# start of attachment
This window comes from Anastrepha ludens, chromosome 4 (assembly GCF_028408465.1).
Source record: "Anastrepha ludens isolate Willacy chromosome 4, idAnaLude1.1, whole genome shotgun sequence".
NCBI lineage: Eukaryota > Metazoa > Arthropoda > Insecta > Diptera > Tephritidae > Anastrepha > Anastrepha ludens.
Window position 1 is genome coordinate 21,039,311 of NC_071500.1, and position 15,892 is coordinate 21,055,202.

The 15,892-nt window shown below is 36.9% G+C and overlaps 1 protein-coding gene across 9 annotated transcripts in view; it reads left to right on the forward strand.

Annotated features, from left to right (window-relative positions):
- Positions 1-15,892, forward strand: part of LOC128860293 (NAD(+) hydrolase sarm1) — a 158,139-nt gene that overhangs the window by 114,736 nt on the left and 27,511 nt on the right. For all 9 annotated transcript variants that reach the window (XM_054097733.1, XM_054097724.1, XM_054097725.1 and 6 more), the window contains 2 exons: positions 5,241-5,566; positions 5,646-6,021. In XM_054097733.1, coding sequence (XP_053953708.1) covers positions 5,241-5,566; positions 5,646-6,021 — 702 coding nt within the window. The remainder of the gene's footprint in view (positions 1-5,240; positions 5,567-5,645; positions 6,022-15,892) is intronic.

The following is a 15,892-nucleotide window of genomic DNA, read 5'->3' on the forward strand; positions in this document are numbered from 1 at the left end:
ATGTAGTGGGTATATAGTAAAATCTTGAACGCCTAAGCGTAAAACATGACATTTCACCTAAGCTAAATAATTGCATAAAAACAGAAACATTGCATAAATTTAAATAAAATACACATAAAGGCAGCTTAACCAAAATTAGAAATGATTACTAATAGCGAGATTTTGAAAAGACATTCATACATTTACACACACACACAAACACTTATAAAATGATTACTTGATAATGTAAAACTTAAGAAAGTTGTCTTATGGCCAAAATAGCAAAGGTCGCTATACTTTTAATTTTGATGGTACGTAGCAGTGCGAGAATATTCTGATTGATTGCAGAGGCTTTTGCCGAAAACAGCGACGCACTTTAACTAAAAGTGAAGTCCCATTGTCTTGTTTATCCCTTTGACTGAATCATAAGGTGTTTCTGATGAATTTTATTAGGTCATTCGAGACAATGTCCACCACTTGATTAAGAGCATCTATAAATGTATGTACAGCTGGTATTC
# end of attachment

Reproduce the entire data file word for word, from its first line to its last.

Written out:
This window comes from Anastrepha ludens, chromosome 4 (assembly GCF_028408465.1).
Source record: "Anastrepha ludens isolate Willacy chromosome 4, idAnaLude1.1, whole genome shotgun sequence".
NCBI lineage: Eukaryota > Metazoa > Arthropoda > Insecta > Diptera > Tephritidae > Anastrepha > Anastrepha ludens.
Window position 1 is genome coordinate 21,039,311 of NC_071500.1, and position 15,892 is coordinate 21,055,202.

The 15,892-nt window shown below is 36.9% G+C and overlaps 1 protein-coding gene across 9 annotated transcripts in view; it reads left to right on the forward strand.

Annotated features, from left to right (window-relative positions):
- Positions 1-15,892, forward strand: part of LOC128860293 (NAD(+) hydrolase sarm1) — a 158,139-nt gene that overhangs the window by 114,736 nt on the left and 27,511 nt on the right. For all 9 annotated transcript variants that reach the window (XM_054097733.1, XM_054097724.1, XM_054097725.1 and 6 more), the window contains 2 exons: positions 5,241-5,566; positions 5,646-6,021. In XM_054097733.1, coding sequence (XP_053953708.1) covers positions 5,241-5,566; positions 5,646-6,021 — 702 coding nt within the window. The remainder of the gene's footprint in view (positions 1-5,240; positions 5,567-5,645; positions 6,022-15,892) is intronic.

The following is a 15,892-nucleotide window of genomic DNA, read 5'->3' on the forward strand; positions in this document are numbered from 1 at the left end:
ATGTAGTGGGTATATAGTAAAATCTTGAACGCCTAAGCGTAAAACATGACATTTCACCTAAGCTAAATAATTGCATAAAAACAGAAACATTGCATAAATTTAAATAAAATACACATAAAGGCAGCTTAACCAAAATTAGAAATGATTACTAATAGCGAGATTTTGAAAAGACATTCATACATTTACACACACACACAAACACTTATAAAATGATTACTTGATAATGTAAAACTTAAGAAAGTTGTCTTATGGCCAAAATAGCAAAGGTCGCTATACTTTTAATTTTGATGGTACGTAGCAGTGCGAGAATATTCTGATTGATTGCAGAGGCTTTTGCCGAAAACAGCGACGCACTTTAACTAAAAGTGAAGTCCCATTGTCTTGTTTATCCCTTTGACTGAATCATAAGGTGTTTCTGATGAATTTTATTAGGTCATTCGAGACAATGTCCACCACTTGATTAAGAGCATCTATAAATGTATGTACAGCTGGTATTC